When I typed them up, I didn’t expect them to have anything in common. I was surprised by how IMMEDIATELY each (with one possible exception) creates a feeling, world, atmosphere. Some do it by the end of the first sentence; it takes others a paragraph,but they all put you right into the story. To me, each also has an air of authority, of confidence, even inevitability. THIS, the author seems to just know, this exact moment, is where this story starts.
How the authors achieve this I don’t know – I’m going to think about it and if I can figure it out, say next week. But for now, I’d really like to know how other people react to these – not to the books themselves, but to their beginnings. So I hope you'll say which ones (if any!) made you want to go on reading.
The woman put her sad moon-face in the window of the car. “You be good,” she said. “You hear me? You little ones, mind what Dicey tells you. You hear?”
It was dusk – winter dusk. Snow lay white and shining over the pleated hills, and icicles hung from the forest trees. Snow lay piled on the dark road across Willoughby Wold, but from dawn men had been clearing it with brooms and shovels. There were hundreds of them at work, wrapped in sacking because of the bitter cold, and keeping together in groups for fear of the wolves, grown savage and reckless from hunger.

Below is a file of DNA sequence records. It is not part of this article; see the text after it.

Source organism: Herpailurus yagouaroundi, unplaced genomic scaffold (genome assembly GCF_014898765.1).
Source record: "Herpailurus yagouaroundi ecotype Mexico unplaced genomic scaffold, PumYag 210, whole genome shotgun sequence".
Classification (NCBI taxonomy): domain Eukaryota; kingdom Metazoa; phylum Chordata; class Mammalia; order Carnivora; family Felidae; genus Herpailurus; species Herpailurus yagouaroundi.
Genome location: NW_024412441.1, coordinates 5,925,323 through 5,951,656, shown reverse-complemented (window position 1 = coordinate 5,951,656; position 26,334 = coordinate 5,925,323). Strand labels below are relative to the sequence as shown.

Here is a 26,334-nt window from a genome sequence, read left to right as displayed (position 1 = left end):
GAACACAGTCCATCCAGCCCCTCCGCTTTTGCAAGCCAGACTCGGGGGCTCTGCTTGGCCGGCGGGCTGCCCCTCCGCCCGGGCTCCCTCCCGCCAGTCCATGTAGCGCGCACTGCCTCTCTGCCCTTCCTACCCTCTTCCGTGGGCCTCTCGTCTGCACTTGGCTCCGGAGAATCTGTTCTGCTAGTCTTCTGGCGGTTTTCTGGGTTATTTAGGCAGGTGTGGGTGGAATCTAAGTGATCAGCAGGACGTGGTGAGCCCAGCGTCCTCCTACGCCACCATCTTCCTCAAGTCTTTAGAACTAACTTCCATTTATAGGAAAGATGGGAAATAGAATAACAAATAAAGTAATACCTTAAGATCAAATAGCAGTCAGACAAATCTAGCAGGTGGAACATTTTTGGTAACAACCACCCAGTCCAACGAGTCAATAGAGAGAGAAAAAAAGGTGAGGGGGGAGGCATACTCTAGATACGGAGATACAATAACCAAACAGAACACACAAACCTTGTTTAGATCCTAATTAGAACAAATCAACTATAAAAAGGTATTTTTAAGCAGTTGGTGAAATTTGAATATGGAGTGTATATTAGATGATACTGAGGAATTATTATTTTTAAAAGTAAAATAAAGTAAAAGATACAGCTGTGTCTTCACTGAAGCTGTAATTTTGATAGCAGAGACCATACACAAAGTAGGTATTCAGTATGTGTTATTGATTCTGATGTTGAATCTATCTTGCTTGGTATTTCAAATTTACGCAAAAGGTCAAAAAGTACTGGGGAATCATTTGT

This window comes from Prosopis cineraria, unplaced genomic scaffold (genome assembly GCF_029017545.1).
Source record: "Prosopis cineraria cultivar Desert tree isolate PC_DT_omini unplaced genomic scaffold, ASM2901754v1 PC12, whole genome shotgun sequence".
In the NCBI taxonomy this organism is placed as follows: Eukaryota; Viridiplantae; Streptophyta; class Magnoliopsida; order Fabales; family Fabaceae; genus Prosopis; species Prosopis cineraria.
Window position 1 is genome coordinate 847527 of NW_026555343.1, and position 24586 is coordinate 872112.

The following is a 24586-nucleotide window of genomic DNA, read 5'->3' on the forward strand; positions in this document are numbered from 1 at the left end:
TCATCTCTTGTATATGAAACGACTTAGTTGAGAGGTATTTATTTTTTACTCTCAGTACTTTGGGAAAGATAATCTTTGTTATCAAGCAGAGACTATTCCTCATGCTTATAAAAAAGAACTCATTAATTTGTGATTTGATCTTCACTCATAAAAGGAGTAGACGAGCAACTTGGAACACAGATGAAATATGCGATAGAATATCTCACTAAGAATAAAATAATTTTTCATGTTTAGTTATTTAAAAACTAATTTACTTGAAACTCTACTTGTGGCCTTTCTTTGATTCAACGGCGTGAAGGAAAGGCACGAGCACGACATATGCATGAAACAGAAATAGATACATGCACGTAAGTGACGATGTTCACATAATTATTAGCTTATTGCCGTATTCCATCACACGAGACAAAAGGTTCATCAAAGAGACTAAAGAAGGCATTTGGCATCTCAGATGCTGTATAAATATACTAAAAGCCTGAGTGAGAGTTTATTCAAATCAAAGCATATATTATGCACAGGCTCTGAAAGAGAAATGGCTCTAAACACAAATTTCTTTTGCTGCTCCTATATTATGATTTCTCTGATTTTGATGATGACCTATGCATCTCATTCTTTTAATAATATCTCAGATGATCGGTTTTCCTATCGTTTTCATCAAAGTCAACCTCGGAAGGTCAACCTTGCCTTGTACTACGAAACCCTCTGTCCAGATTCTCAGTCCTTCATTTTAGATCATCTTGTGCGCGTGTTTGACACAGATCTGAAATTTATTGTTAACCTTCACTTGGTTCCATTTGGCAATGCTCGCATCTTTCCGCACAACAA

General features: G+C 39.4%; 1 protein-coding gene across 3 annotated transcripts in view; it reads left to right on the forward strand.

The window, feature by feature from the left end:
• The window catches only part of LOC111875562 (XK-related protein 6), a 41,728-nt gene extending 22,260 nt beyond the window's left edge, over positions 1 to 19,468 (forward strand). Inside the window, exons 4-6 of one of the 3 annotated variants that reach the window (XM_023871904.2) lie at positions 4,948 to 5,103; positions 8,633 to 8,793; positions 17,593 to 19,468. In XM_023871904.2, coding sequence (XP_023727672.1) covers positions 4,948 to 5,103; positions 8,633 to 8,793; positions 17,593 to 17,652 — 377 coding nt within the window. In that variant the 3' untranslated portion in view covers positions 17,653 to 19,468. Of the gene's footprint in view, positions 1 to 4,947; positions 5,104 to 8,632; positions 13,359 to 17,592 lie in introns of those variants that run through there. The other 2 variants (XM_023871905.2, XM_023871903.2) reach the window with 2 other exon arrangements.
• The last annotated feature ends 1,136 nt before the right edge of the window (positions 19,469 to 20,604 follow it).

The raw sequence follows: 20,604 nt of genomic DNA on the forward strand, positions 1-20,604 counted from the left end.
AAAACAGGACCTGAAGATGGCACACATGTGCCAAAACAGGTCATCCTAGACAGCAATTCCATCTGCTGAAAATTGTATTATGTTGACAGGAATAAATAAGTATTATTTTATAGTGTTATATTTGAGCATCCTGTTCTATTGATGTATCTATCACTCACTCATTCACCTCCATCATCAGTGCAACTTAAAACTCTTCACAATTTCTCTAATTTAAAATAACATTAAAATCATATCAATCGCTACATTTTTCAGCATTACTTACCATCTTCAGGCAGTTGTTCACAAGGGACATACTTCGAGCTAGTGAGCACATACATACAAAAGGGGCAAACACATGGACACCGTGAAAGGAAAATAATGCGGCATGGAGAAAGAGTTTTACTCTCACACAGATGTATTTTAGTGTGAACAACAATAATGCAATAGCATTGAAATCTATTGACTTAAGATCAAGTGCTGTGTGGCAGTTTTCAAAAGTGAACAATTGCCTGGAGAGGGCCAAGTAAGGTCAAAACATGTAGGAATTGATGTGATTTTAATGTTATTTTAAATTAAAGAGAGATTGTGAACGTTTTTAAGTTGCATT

Once there were four children whose names were Peter, Susan, Edmund and Lucy. This story is about something that happened to them when they were sent away from London during the war because of the air-raids. They were sent to the house of an old Professor who lived in the heart of the country, ten miles from the nearest railway station and two miles from the nearest post office.
Brian Robeson stared out the window of the small plane at the endless green northern wilderness below. It was a small plane, a Cessna 406 – a bushplane – and the engine was so loud that, so roaring and consuming and loud, that it ruined any chance for conversation.
5. Chapter I
The Old Sea Dog at the ‘Admiral Benbow’
Squire Trelawney, Dr.Livesey, and the rest of these gentlemen having asked me to write down the whole particulars about Treasure Island, from the beginning to the end, keeping nothing back but the bearings of the island, and that only because there is still treasure not yet lifted, I take up my pen in the year of grace 17--, and go back to the time when my father kept the ‘Admiral Benbow’ inn, and the brown old seaman, with the sabre cut, first took up his lodging under our roof.
The Fossil sisters lived in the Cromwell Road. At that end of it which is farthest away from the Brompton Road, and yet sufficiently near it so one could be taken to look at the dolls’ houses in the Victoria and Albert every wet day. If the weather were not too wet, one was expected to ‘save the penny and walk.’
Once on a time there was a poor husbandman who had so many children that he hadn’t much of either food or clothing to give them.